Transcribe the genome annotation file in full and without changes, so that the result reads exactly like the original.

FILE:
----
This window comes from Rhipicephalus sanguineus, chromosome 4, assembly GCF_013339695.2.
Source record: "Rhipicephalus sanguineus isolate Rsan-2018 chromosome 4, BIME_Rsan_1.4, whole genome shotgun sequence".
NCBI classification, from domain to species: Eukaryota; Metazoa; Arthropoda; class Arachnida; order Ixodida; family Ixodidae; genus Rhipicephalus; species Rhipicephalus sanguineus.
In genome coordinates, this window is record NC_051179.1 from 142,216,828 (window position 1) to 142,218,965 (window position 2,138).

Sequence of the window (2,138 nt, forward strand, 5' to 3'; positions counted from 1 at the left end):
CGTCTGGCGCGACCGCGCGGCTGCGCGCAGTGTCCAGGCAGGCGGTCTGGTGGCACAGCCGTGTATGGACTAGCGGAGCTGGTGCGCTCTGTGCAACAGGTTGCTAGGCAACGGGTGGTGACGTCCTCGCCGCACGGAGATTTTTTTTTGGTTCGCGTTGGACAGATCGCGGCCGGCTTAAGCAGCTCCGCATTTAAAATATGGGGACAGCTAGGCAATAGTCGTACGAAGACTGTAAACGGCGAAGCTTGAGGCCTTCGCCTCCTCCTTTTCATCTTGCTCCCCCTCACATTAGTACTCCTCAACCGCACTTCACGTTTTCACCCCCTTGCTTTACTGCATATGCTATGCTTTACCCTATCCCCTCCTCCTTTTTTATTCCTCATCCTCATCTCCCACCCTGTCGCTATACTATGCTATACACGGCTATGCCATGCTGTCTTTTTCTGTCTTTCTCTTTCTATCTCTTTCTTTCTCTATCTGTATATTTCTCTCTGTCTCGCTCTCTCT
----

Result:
This window comes from Rhipicephalus sanguineus, chromosome 4, assembly GCF_013339695.2.
Source record: "Rhipicephalus sanguineus isolate Rsan-2018 chromosome 4, BIME_Rsan_1.4, whole genome shotgun sequence".
NCBI classification, from domain to species: Eukaryota; Metazoa; Arthropoda; class Arachnida; order Ixodida; family Ixodidae; genus Rhipicephalus; species Rhipicephalus sanguineus.
In genome coordinates, this window is record NC_051179.1 from 142,216,828 (window position 1) to 142,218,965 (window position 2,138).

Sequence of the window (2,138 nt, forward strand, 5' to 3'; positions counted from 1 at the left end):
CGTCTGGCGCGACCGCGCGGCTGCGCGCAGTGTCCAGGCAGGCGGTCTGGTGGCACAGCCGTGTATGGACTAGCGGAGCTGGTGCGCTCTGTGCAACAGGTTGCTAGGCAACGGGTGGTGACGTCCTCGCCGCACGGAGATTTTTTTTTGGTTCGCGTTGGACAGATCGCGGCCGGCTTAAGCAGCTCCGCATTTAAAATATGGGGACAGCTAGGCAATAGTCGTACGAAGACTGTAAACGGCGAAGCTTGAGGCCTTCGCCTCCTCCTTTTCATCTTGCTCCCCCTCACATTAGTACTCCTCAACCGCACTTCACGTTTTCACCCCCTTGCTTTACTGCATATGCTATGCTTTACCCTATCCCCTCCTCCTTTTTTATTCCTCATCCTCATCTCCCACCCTGTCGCTATACTATGCTATACACGGCTATGCCATGCTGTCTTTTTCTGTCTTTCTCTTTCTATCTCTTTCTTTCTCTATCTGTATATTTCTCTCTGTCTCGCTCTCTCT